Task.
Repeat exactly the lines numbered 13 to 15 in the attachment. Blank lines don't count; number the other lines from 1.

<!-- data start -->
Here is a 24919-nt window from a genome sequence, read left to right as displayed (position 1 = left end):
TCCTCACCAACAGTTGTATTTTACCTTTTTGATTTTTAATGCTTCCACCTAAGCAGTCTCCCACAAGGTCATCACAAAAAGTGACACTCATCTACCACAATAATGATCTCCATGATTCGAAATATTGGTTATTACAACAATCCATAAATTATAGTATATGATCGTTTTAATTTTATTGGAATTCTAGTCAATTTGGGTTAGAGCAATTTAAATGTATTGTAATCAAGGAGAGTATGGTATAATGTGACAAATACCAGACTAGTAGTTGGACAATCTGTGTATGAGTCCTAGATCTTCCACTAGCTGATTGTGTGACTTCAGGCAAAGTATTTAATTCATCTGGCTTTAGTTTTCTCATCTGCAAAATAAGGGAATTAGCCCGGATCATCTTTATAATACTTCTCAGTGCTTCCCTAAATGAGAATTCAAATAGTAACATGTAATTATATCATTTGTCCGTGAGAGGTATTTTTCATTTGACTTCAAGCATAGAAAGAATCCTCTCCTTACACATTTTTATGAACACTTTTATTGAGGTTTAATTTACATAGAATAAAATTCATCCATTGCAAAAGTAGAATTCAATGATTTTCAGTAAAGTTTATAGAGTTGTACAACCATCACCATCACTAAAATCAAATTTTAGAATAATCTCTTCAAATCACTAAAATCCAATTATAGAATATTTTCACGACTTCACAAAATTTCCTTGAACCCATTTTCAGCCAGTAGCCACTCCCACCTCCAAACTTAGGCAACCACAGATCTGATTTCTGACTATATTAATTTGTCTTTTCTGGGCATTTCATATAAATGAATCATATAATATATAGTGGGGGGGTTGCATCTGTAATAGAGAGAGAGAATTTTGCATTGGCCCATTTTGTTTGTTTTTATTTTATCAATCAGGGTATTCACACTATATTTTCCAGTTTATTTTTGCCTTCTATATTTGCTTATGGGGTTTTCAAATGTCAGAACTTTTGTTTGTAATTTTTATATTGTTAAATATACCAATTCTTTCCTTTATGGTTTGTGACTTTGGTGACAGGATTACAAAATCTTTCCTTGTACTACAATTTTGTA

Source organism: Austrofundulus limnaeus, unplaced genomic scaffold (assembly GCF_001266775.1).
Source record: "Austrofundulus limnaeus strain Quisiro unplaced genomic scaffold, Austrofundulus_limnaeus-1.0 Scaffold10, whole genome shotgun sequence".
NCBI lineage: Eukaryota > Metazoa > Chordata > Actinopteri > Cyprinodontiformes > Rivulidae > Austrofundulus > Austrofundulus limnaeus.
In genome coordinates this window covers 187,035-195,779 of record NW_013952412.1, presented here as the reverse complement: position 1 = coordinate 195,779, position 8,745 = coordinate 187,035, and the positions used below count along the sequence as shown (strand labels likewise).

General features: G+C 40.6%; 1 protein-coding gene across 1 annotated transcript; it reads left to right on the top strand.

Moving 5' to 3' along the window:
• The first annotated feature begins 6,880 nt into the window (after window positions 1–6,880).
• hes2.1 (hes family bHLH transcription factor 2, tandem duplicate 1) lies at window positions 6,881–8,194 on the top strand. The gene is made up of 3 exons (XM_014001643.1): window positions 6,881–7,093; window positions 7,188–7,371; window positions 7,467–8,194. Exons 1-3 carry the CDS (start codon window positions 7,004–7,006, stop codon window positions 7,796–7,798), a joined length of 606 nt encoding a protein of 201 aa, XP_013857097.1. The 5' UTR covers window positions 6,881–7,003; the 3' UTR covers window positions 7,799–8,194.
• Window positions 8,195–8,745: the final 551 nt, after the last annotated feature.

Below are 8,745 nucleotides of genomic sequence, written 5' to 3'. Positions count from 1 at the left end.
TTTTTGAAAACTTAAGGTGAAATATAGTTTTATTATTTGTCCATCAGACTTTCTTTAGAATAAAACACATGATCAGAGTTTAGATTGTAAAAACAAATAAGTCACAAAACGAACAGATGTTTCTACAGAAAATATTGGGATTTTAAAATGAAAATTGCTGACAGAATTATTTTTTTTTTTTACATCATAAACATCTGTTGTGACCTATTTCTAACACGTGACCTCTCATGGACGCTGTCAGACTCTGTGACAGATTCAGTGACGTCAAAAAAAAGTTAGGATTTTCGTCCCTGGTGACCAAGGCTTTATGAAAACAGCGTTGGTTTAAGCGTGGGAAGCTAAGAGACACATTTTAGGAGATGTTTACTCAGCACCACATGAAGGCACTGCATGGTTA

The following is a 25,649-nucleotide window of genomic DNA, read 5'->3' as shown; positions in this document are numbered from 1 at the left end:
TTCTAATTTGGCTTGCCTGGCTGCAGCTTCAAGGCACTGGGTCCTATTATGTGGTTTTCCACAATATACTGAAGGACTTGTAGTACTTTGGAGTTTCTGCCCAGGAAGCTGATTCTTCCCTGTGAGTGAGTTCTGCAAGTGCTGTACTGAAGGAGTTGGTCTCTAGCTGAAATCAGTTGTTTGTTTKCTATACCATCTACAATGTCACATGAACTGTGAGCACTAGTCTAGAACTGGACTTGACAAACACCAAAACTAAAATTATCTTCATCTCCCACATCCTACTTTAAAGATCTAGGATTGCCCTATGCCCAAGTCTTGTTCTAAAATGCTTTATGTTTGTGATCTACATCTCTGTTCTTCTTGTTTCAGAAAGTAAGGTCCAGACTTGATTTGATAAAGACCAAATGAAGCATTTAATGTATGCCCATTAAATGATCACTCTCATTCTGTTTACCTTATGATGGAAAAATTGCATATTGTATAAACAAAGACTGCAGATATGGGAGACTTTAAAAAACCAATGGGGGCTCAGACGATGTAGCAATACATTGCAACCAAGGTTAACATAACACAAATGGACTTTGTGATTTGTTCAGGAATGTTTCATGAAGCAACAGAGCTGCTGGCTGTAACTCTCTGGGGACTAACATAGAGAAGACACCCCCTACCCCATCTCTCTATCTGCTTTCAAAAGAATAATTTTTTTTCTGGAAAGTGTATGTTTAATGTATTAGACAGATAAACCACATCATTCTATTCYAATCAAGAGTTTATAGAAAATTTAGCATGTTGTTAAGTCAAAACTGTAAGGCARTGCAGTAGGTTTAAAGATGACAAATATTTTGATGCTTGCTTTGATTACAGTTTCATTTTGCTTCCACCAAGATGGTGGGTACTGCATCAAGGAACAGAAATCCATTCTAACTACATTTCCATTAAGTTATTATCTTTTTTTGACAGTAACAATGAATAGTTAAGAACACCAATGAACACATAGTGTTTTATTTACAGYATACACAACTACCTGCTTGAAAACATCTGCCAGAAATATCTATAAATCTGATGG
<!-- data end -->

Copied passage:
TTTTTGAAAACTTAAGGTGAAATATAGTTTTATTATTTGTCCATCAGACTTTCTTTAGAATAAAACACATGATCAGAGTTTAGATTGTAAAAACAAATAAGTCACAAAACGAACAGATGTTTCTACAGAAAATATTGGGATTTTAAAATGAAAATTGCTGACAGAATTATTTTTTTTTTTTACATCATAAACATCTGTTGTGACCTATTTCTAACACGTGACCTCTCATGGACGCTGTCAGACTCTGTGACAGATTCAGTGACGTCAAAAAAAAGTTAGGATTTTCGTCCCTGGTGACCAAGGCTTTATGAAAACAGCGTTGGTTTAAGCGTGGGAAGCTAAGAGACACATTTTAGGAGATGTTTACTCAGCACCACATGAAGGCACTGCATGGTTA

The following is a 25,649-nucleotide window of genomic DNA, read 5'->3' as shown; positions in this document are numbered from 1 at the left end:
TTCTAATTTGGCTTGCCTGGCTGCAGCTTCAAGGCACTGGGTCCTATTATGTGGTTTTCCACAATATACTGAAGGACTTGTAGTACTTTGGAGTTTCTGCCCAGGAAGCTGATTCTTCCCTGTGAGTGAGTTCTGCAAGTGCTGTACTGAAGGAGTTGGTCTCTAGCTGAAATCAGTTGTTTGTTTKCTATACCATCTACAATGTCACATGAACTGTGAGCACTAGTCTAGAACTGGACTTGACAAACACCAAAACTAAAATTATCTTCATCTCCCACATCCTACTTTAAAGATCTAGGATTGCCCTATGCCCAAGTCTTGTTCTAAAATGCTTTATGTTTGTGATCTACATCTCTGTTCTTCTTGTTTCAGAAAGTAAGGTCCAGACTTGATTTGATAAAGACCAAATGAAGCATTTAATGTATGCCCATTAAATGATCACTCTCATTCTGTTTACCTTATGATGGAAAAATTGCATATTGTATAAACAAAGACTGCAGATATGGGAGACTTTAAAAAACCAATGGGGGCTCAGACGATGTAGCAATACATTGCAACCAAGGTTAACATAACACAAATGGACTTTGTGATTTGTTCAGGAATGTTTCATGAAGCAACAGAGCTGCTGGCTGTAACTCTCTGGGGACTAACATAGAGAAGACACCCCCTACCCCATCTCTCTATCTGCTTTCAAAAGAATAATTTTTTTTCTGGAAAGTGTATGTTTAATGTATTAGACAGATAAACCACATCATTCTATTCYAATCAAGAGTTTATAGAAAATTTAGCATGTTGTTAAGTCAAAACTGTAAGGCARTGCAGTAGGTTTAAAGATGACAAATATTTTGATGCTTGCTTTGATTACAGTTTCATTTTGCTTCCACCAAGATGGTGGGTACTGCATCAAGGAACAGAAATCCATTCTAACTACATTTCCATTAAGTTATTATCTTTTTTTGACAGTAACAATGAATAGTTAAGAACACCAATGAACACATAGTGTTTTATTTACAGYATACACAACTACCTGCTTGAAAACATCTGCCAGAAATATCTATAAATCTGATGG